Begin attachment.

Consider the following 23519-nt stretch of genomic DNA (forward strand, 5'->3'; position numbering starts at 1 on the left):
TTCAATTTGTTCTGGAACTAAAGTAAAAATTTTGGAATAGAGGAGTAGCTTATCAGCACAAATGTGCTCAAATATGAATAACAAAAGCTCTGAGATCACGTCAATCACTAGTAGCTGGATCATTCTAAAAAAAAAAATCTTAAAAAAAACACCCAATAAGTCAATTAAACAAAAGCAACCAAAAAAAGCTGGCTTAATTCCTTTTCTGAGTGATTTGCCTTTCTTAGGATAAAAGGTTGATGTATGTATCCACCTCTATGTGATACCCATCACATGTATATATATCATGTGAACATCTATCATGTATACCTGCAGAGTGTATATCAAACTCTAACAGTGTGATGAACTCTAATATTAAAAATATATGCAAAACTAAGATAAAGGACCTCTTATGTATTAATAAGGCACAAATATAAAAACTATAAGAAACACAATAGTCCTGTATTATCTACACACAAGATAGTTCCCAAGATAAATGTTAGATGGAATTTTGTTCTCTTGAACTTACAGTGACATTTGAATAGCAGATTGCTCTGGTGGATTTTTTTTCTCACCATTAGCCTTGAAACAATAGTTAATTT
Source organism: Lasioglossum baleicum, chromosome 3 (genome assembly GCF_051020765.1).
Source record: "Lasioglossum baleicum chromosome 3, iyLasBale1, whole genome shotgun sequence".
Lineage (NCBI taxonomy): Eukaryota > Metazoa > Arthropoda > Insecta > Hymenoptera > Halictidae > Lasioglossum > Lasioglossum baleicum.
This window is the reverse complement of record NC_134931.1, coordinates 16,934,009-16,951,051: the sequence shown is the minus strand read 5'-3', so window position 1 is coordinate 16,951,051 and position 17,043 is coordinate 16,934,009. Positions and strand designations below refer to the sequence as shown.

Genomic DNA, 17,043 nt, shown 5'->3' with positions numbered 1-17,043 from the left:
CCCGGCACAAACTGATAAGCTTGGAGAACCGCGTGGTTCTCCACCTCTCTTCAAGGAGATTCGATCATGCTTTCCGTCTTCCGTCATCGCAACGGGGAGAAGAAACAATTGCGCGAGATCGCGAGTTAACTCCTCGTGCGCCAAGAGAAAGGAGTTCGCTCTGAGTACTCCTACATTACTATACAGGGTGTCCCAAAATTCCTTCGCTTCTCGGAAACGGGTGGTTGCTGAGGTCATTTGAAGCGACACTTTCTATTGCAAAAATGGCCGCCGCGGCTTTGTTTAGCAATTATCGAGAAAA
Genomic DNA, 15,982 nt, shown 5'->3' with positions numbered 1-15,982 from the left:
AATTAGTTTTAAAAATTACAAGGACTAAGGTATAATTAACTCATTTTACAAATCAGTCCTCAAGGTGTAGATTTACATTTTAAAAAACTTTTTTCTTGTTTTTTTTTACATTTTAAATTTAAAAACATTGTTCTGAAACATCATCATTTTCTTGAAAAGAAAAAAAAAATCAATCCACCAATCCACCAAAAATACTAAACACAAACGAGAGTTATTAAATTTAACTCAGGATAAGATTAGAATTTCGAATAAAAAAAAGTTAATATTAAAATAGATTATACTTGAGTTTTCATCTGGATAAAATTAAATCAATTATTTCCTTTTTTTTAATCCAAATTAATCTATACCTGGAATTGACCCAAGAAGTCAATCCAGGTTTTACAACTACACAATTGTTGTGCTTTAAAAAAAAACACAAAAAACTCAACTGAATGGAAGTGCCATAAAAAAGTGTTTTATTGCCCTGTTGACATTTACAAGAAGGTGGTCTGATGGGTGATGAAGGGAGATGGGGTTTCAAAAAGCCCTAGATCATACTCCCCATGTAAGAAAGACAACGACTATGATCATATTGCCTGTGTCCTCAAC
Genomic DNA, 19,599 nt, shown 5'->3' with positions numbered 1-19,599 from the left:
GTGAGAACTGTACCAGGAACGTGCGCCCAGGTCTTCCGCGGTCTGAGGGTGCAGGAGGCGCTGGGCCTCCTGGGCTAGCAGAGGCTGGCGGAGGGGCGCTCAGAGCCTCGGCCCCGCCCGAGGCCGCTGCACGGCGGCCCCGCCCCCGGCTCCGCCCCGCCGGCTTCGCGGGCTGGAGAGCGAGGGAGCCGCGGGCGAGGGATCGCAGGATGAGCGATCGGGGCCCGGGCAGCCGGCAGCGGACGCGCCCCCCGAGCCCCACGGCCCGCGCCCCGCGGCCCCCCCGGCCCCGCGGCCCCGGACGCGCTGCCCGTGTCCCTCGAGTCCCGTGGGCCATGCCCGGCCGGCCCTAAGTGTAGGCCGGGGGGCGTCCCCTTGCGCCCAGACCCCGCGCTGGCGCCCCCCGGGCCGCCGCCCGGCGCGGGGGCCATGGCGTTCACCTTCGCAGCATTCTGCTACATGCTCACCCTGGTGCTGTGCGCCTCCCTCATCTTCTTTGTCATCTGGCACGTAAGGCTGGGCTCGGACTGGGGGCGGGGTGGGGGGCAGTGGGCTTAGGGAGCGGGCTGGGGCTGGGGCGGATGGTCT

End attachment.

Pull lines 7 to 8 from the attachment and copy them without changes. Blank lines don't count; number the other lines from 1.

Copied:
Genomic DNA, 17,043 nt, shown 5'->3' with positions numbered 1-17,043 from the left:
CCCGGCACAAACTGATAAGCTTGGAGAACCGCGTGGTTCTCCACCTCTCTTCAAGGAGATTCGATCATGCTTTCCGTCTTCCGTCATCGCAACGGGGAGAAGAAACAATTGCGCGAGATCGCGAGTTAACTCCTCGTGCGCCAAGAGAAAGGAGTTCGCTCTGAGTACTCCTACATTACTATACAGGGTGTCCCAAAATTCCTTCGCTTCTCGGAAACGGGTGGTTGCTGAGGTCATTTGAAGCGACACTTTCTATTGCAAAAATGGCCGCCGCGGCTTTGTTTAGCAATTATCGAGAAAA